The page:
Last week, as news of the scale of the Typhoon was starting to become clear, the ShelterBox Operations Department approached the government of Vanuatu, other aid agencies and the humanitarian departments of the governments of Australia and New Zealand- which often take an active role in supporting disaster responses in the pacific. These parties were all informed of ShelterBox’s active interest and material capacity to provide assistance in the wake of the storm.
ShelterBox is planning to send an initial response of 1,000 IFRC (International Federation of the Red Cross) specification shelter kits to Vanuatu from prepositioned stocks.
ShelterBox response team members, Peter Pearce (AUS) and Ross Mackenzie (NZ), arrived in Vanuatu and met with CARE International on Wednesday to discuss our response. It is planned that CARE International will distribute the shelter kits on behalf of ShelterBox. A team from CARE international have carried out an initial assessment of the island, which suggests that there are approximately 5,000 people in need of assistance. They are reporting that they believe shelter kits and blankets to be the most appropriate form of aid for this disaster.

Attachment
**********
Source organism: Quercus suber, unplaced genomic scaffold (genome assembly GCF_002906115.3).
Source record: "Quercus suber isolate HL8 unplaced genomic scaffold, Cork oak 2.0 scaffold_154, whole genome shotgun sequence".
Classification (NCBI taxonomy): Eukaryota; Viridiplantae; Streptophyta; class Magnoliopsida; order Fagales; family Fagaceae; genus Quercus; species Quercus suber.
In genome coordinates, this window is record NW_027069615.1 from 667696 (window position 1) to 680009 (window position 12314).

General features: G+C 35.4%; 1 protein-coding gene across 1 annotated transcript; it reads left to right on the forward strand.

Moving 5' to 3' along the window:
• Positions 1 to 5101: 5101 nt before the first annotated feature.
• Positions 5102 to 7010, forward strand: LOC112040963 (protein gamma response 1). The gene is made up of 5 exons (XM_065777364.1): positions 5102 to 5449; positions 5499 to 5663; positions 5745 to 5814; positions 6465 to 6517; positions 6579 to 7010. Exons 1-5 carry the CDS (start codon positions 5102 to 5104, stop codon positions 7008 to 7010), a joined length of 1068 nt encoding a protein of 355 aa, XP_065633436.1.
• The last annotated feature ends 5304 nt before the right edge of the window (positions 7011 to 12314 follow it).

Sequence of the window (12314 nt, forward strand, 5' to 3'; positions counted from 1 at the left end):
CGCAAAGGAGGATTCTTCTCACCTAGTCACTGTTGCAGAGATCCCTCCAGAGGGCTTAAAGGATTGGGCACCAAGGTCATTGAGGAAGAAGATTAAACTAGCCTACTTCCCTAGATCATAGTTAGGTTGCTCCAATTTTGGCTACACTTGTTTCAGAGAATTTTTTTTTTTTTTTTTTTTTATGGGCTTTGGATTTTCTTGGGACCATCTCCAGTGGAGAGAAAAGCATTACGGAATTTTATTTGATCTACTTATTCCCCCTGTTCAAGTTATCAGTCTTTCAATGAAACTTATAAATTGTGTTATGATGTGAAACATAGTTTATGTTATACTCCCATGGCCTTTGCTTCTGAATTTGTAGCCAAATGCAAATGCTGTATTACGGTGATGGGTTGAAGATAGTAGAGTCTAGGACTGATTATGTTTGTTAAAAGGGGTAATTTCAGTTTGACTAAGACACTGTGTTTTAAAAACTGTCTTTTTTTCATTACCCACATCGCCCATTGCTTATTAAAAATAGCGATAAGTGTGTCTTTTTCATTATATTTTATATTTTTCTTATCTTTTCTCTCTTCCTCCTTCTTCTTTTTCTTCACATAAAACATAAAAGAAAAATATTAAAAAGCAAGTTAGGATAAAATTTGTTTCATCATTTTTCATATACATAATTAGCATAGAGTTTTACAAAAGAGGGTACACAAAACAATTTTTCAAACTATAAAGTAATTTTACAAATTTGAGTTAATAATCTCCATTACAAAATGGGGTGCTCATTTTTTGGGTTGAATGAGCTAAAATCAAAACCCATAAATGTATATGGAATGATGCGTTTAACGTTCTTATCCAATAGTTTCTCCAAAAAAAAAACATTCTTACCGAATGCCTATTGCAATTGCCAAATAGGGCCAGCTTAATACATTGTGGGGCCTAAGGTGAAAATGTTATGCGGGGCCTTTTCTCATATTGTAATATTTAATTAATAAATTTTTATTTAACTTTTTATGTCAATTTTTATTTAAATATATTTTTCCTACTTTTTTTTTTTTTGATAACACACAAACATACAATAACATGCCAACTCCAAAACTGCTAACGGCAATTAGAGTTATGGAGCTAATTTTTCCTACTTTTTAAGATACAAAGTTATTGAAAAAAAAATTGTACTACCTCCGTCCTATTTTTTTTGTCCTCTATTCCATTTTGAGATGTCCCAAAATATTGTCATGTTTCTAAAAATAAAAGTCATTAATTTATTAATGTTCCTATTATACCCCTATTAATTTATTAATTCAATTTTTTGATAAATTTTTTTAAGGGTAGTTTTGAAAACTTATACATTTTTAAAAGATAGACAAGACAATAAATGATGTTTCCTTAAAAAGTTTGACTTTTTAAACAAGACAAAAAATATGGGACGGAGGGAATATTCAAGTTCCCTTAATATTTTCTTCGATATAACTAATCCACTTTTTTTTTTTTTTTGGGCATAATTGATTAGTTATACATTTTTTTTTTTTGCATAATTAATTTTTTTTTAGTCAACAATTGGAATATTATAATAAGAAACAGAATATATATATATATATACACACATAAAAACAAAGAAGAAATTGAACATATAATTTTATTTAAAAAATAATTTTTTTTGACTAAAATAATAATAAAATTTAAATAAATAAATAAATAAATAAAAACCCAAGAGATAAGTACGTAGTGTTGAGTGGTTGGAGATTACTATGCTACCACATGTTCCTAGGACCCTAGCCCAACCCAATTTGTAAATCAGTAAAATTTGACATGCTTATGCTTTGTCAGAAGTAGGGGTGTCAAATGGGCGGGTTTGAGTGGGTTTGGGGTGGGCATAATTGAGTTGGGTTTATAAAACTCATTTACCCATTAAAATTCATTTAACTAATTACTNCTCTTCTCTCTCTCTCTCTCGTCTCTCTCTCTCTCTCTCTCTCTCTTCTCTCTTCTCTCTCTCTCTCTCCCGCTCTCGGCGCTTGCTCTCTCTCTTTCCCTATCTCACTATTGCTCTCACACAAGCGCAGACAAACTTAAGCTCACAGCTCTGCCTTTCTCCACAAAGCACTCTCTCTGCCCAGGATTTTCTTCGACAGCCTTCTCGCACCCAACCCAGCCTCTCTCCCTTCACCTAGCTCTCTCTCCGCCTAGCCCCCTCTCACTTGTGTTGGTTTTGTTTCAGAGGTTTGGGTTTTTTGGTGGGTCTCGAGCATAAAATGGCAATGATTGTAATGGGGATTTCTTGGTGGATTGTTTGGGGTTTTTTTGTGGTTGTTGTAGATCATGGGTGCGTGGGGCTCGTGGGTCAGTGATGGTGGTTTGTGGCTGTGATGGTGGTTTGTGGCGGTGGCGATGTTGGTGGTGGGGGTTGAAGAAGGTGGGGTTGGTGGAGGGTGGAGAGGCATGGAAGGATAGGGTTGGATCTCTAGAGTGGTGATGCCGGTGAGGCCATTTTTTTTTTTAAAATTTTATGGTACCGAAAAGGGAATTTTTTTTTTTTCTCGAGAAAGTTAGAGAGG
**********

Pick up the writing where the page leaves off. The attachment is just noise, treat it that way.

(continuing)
Ross Mackenzie said: ‘The modern buildings have mostly suffered roof damage, but all the traditional houses have been demolished. All schools and business on the island are either partially or totally destroyed.‘
CARE, who will be our implementing partner for this response, is also the lead international agency operating on the island of Tanna. The response on this island will be divided up into two areas of responsibility, with World Vision working in the north west and south areas, while CARE focuses on the north east of the island around the Yasur Volcano, White Sands and Middle Brush, where approximately 1,000 families have been affected.
Information on Shelter Kits:
ShelterBox uses the IFRC shelter kit, which consists of 2 tarpaulins, rope, handsaw, roofing nails, shovel, hoe, shears, large nails, small nails, wire and a claw hammer. They are a flexible solution; they can be combined with a variety of locally available materials such as timber, bamboo, and roofing sheets to create shelters, as well as providing the means to continue with other aspects of life.
Shelter kits are fast and simple to deploy; pre-packaged and prepositioned shelter kits can be rapidly deployed internationally and, because of their relatively small size, are easier to transport and distribute in situations when the local logistics hubs have been adversely affected.
First impressions from Ross Mackenzie, part of the ShelterBox Response Team that arrived in Vanuatu on Wednesday:
“Flying in yesterday, the view out of the window was one of total devastation – no lush, tropical trees and the damage to buildings varied from minor damage to total destruction.”